5. Failing to Use a Marketing Mix

There are countless ways to reach your target audience. Failing to understand and utilize the very best avenues will limit your success. Media is much different today than it was in the past. Traditional methods might not work for your brand, even if they work for your competition. Continuously reevaluate the way you approach your target audience, and don’t be afraid to try new means of communication. There are a lot of different ways to get your message out. Use them.

Remember, successful marketing is a well-thought-out plan, executed flawlessly over time. Avoiding these common mistakes will help you make the most of your marketing efforts.

Successful Cause Marketing

How companies are helping themselves by helping others

We see it every day ─ companies and brands touting their goodwill endeavors, in an effort to attract more consumers to their products and services. This is referred to as cause marketing, or cause-related marketing ─ a type of marketing where the cooperative efforts of a for-profit business and those of a non-profit organization are mutually beneficial. Although cause marketing is certainly not a new concept, its use has become somewhat prolific in recent years. In fact, cause marketing has become a part of our social fabric. As consumers, we expect businesses large and small to give money, resources and time to the very same efforts we stand behind every day. Businesses, for the most part, understand this, and they’ve taken it upon themselves to give to those in need.

But cause marketing isn’t just about giving; it requires a company to publicize its philanthropic efforts as well. A recent example of well-executed cause marketing is Coca-Cola’s work in the Philippines. The beverage company is suspending brand advertising in the country to direct the money toward typhoon relief aid. In addition to the money diverted from advertising expenditures, Coca-Cola has also donated $2.5 million in cash and kind. How do we know all this? Coca-Cola told us, and, as expected, the company is being praised by the media and consumers alike for its generosity. After all, consumers can’t support a company and its goodwill efforts if they don’t know about them.

Another great way to execute cause marketing is to ask consumers to participate in your philanthropic efforts with you. Take, for instance, Subaru of America’s “Share the Love” event, which takes place throughout the year, but heats up during the particularly charitable holiday season. During this time, Subaru donates $250 for every new vehicle sold or leased to the customer’s choice of the following charities: ASPCA®, Make-A-Wish®, Meals On Wheels Association of America®, National Park Foundation and Teach for America. By the end of its sixth year, this cause marketing event could raise up to $35 million for charity, but to reach that goal, consumers must be willing to join in on the effort.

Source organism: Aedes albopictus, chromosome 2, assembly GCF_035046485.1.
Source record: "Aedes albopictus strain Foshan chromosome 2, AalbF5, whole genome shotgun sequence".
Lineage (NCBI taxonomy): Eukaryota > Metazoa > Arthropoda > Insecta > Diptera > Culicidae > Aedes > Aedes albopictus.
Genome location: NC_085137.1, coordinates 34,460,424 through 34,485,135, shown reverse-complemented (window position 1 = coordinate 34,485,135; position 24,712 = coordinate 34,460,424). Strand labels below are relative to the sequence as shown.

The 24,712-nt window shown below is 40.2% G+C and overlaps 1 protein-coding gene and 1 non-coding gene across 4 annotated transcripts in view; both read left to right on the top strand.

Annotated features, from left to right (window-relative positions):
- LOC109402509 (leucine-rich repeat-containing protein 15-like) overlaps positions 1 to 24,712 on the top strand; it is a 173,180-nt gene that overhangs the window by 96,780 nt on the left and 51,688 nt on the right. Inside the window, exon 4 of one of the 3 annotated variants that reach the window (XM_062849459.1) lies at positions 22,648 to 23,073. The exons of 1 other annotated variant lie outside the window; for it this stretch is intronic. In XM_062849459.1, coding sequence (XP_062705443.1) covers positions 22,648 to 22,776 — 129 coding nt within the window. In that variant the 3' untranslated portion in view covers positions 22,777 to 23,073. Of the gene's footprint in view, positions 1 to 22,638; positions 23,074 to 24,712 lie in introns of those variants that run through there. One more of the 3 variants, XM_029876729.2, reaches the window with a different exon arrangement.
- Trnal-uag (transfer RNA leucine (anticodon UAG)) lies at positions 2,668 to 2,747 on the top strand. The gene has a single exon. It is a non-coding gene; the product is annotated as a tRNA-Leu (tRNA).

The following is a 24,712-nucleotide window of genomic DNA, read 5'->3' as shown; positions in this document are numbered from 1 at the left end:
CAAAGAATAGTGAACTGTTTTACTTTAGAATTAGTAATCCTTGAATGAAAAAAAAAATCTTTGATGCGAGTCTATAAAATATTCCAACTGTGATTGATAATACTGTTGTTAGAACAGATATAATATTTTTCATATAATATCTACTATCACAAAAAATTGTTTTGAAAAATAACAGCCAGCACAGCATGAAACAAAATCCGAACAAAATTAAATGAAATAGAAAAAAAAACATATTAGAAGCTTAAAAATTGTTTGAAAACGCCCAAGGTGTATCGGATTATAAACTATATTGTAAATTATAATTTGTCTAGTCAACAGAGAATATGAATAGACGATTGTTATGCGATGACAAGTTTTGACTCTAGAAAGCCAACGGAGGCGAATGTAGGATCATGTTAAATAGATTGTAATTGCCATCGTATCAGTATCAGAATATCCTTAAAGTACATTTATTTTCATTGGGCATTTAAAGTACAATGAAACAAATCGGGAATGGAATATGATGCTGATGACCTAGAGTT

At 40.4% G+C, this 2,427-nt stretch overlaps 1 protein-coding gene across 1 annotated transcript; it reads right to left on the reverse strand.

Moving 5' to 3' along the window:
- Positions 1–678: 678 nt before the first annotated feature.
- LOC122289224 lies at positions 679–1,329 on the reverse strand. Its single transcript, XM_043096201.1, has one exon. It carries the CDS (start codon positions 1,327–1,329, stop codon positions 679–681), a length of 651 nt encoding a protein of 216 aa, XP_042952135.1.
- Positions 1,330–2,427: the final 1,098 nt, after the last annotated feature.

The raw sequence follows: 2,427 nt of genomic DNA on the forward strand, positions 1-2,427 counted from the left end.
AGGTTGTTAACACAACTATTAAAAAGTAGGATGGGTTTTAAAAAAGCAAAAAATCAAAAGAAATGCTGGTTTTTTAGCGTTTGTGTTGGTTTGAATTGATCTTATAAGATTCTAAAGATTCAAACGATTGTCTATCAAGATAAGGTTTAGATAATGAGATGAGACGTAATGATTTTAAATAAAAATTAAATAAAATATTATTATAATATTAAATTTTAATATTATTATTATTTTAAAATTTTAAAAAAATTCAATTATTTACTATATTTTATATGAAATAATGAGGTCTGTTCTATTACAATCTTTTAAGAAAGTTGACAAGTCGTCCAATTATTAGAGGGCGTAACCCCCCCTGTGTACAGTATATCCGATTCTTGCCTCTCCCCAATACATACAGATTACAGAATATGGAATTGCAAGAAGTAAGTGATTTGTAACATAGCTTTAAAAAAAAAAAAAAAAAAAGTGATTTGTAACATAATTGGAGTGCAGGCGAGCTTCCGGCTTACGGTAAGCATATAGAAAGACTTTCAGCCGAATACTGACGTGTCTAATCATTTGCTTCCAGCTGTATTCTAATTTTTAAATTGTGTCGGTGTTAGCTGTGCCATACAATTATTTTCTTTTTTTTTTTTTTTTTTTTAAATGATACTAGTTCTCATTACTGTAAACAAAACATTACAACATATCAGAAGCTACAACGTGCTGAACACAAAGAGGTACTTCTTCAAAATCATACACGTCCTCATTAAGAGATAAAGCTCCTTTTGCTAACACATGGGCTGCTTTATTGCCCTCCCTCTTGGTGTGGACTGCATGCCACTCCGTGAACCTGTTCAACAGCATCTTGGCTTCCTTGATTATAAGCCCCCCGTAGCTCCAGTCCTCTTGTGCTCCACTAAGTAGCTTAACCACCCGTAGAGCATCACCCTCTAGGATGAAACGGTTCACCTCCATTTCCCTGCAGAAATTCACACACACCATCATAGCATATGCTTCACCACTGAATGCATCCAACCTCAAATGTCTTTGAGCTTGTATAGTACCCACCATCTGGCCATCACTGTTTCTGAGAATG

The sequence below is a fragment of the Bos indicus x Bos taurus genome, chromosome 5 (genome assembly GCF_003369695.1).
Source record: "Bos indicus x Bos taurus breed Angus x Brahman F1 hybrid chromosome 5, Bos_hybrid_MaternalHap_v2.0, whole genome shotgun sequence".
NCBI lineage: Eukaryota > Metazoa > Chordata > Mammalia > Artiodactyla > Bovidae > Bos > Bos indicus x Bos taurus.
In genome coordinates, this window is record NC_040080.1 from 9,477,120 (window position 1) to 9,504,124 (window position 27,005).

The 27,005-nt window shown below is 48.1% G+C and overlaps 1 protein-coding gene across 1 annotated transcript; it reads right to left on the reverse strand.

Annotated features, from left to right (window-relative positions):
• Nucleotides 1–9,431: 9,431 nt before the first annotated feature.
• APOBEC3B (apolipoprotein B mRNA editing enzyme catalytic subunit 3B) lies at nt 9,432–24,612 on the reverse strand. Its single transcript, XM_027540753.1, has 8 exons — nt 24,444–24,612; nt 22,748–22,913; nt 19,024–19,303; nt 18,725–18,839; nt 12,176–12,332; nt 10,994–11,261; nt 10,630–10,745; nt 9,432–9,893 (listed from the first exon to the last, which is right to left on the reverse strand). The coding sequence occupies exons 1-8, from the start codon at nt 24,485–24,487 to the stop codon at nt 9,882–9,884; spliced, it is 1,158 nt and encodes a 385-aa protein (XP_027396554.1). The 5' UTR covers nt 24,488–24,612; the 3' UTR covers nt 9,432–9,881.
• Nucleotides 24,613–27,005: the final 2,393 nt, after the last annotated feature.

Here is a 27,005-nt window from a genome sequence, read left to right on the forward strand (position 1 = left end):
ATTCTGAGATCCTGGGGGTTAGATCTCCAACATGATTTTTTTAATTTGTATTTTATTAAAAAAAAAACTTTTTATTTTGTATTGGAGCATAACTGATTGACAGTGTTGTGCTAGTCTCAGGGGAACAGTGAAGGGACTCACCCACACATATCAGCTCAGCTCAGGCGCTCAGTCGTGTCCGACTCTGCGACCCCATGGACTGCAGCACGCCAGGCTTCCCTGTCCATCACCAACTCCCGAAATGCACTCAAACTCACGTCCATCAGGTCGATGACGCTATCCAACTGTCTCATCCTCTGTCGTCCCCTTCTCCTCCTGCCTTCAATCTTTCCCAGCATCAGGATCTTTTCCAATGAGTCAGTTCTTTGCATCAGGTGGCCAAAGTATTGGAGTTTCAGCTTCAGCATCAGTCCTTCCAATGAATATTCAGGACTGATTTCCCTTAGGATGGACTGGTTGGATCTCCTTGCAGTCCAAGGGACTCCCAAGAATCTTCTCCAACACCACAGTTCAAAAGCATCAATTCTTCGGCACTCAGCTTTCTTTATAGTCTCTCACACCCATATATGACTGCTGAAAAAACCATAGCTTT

Still, other brands make cause marketing part of their core mission, giving every time their products or services are purchased. Some examples include: the PEDIGREE® Feeding Project, which provides shelter dogs with a consistent, nutritious diet, helping them stay happy and healthy as they wait to find a forever home; The Tide® Loads of Hope™ program, which provides relief in times of disaster by means of a mobile laundromat; Dawn Saves Wildlife, which has been an important part of rescuing and releasing more than 75,000 animals affected by oil pollution; and Pampers®’ 1 Pack = 1 Vaccine, which supports UNICEF’s Maternal and Neonatal Tetanus Elimination Program, a global campaign to protect the lives of mothers and babies in less-industrialized countries.

Clearly, great cause marketing isn’t black and white, nor is there only one right way to implement such efforts. In fact, there are a great number of ways to execute such initiatives successfully, as the examples above illustrate. Nevertheless, there are some general guidelines to consider before diving into a cause marketing campaign.

  1. Understand marketing. Before you can do great cause marketing, you first have to understand the essential elements of marketing to your specific target audience. In all of the examples listed above, the brands involved first established themselves as great marketers ─ and understood how this would affect their philanthropic choices. Coca-Cola, for example, is a worldwide brand, and its cause marketing reflects this.
  2. Support reputable causes. If you’re going to give large amounts of money, resources or time to a philanthropic cause, you must first do your homework. Not all charities are created equal, and if you choose one whose record is less than squeaky clean, your patrons will find out about it. This will inevitably cause you more harm than good. So, be thorough and check every detail. If you can’t find exactly what you’re looking for, create a cause like Tide did with its Loads of Hope program.
  3. Maintain transparency. If you want consumers to join your cause, you have to make it easy and transparent for them to do so. Pampers’ 1 Pack = 1 Vaccine is an excellent example of this. It’s simple and straightforward. Consumers know exactly what they’re contributing when they choose to purchase Pampers over the competition.
  4. Think mainstream. Would the majority of your patrons support the effort you’re supporting? If the answer is a resounding yes, then your charity choice is probably a safe one. Great cause marketing serves its target audience first and foremost. Purchasers of PEDIGREE clearly support the welfare of homeless dogs, but if your target audience is more diverse like that of Subaru, then you’ll need to support mainstream efforts or provide choices.